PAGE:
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More photographs here, 

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2013 : Moments

Well, that was 2013.   A quick year in our household, Amélie appears to grow a little more every day and in every imaginable way.   As I write this I’m battling a cold and have conjunctivitis.   So, not on the finest form, and pretty much feeling sorry for myself.    I thought however, that this was an ideal time to stop and look at the moments that shaped our 2013.   These simple moments that follow are in no specific order at all, except really the order in which they came to me as I thought of the past 365 days or so.

One of the great advantages of keeping a photo diary on great websites like Blipfoto mean its easy to look over your year(s) to see what you actually did and when you actually did it. .

  • We decided to visit our favourite little log cabin in Canonbie near Dumfries for the holidays at Hogmanay and New Year 2012.

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  • We took Amélie to Edinburgh Zoo for her first birthday on the 6th January.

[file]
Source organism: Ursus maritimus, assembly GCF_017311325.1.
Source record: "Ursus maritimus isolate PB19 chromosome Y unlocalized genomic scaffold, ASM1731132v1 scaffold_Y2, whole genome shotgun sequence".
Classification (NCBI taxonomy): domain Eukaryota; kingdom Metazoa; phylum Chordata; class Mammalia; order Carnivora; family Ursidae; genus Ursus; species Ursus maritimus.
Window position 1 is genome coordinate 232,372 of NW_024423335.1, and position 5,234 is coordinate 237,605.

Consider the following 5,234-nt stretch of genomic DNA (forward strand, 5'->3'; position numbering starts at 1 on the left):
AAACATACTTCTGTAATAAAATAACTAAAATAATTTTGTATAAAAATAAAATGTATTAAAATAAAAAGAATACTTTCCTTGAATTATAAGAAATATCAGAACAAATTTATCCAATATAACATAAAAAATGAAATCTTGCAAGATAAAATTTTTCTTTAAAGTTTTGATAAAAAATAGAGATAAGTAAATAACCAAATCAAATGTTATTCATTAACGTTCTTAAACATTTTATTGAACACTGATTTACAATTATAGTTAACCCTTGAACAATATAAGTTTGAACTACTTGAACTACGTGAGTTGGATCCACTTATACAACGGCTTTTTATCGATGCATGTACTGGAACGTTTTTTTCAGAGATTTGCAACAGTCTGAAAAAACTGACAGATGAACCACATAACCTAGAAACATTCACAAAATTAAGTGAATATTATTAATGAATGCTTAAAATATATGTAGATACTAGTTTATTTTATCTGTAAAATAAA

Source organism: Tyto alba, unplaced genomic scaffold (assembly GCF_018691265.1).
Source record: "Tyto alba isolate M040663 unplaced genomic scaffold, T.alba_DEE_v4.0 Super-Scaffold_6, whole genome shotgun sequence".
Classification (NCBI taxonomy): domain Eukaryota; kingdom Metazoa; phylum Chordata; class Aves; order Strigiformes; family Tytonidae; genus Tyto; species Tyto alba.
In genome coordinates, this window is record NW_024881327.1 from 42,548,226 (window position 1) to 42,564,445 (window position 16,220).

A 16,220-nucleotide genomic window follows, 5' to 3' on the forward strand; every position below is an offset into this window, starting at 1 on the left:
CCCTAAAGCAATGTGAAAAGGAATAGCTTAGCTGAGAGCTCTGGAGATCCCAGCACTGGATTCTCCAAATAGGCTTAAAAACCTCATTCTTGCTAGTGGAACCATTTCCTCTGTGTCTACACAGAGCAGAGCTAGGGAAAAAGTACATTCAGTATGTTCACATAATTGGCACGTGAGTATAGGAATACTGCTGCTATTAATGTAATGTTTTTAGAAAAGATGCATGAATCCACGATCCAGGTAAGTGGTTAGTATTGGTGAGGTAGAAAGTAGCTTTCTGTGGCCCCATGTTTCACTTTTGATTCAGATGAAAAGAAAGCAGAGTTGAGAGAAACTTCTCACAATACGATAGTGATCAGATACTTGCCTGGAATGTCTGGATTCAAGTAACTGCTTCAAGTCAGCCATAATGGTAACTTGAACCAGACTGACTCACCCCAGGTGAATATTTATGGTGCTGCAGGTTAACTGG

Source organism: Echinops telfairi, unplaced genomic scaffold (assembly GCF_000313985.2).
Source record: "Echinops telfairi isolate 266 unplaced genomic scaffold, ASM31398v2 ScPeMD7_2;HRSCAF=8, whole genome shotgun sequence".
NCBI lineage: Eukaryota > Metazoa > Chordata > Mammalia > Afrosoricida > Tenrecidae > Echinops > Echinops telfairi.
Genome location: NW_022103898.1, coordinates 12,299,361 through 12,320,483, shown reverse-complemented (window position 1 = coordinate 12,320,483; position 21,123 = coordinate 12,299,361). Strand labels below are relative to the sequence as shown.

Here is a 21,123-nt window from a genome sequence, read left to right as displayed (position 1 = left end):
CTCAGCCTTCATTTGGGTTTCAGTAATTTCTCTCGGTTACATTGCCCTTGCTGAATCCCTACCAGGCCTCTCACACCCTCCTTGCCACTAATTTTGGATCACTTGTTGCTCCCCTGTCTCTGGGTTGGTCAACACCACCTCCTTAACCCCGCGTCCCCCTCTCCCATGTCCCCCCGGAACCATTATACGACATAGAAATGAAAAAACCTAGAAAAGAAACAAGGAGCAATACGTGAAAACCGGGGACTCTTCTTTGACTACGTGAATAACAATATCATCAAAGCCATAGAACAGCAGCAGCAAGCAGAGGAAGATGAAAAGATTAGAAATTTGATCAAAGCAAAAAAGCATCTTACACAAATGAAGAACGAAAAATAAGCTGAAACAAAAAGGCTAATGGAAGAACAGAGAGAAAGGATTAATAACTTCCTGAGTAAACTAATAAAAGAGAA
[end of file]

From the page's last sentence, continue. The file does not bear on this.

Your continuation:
• My good friends Chris and Jennifer had a little baby girl on January 7th called Simone.

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  • I managed to get back to boxing training this year for a while.
  • I took my Dad to our first ever experience of a 5 nations International Rugby game, we went to Murrayfield to see Scotland beat Italy.
  • I had two whole weeks with Amélie in February as Joni had decided to work full-time for a month.
  • I was involved in filming a piece for Vito Dance Theatre called Withdrawal.
  • The Catholic Church has a new Pope, Pope Francis I.   Amélie and I watched the election on television live from the Vatican.
  • I was involved in a 5 aside football tournament as a fundraiser for Callum’s Cabin and managed to really damage my left foot in a tackling incident.

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  • I finally had the opportunity to see Icelandic musicians: Sigur Ros and Ólafur Arnalds
  • Our garage was broken into and two bicycles were stolen, thankfully the police retrieved one and managed to catch one of the people involved.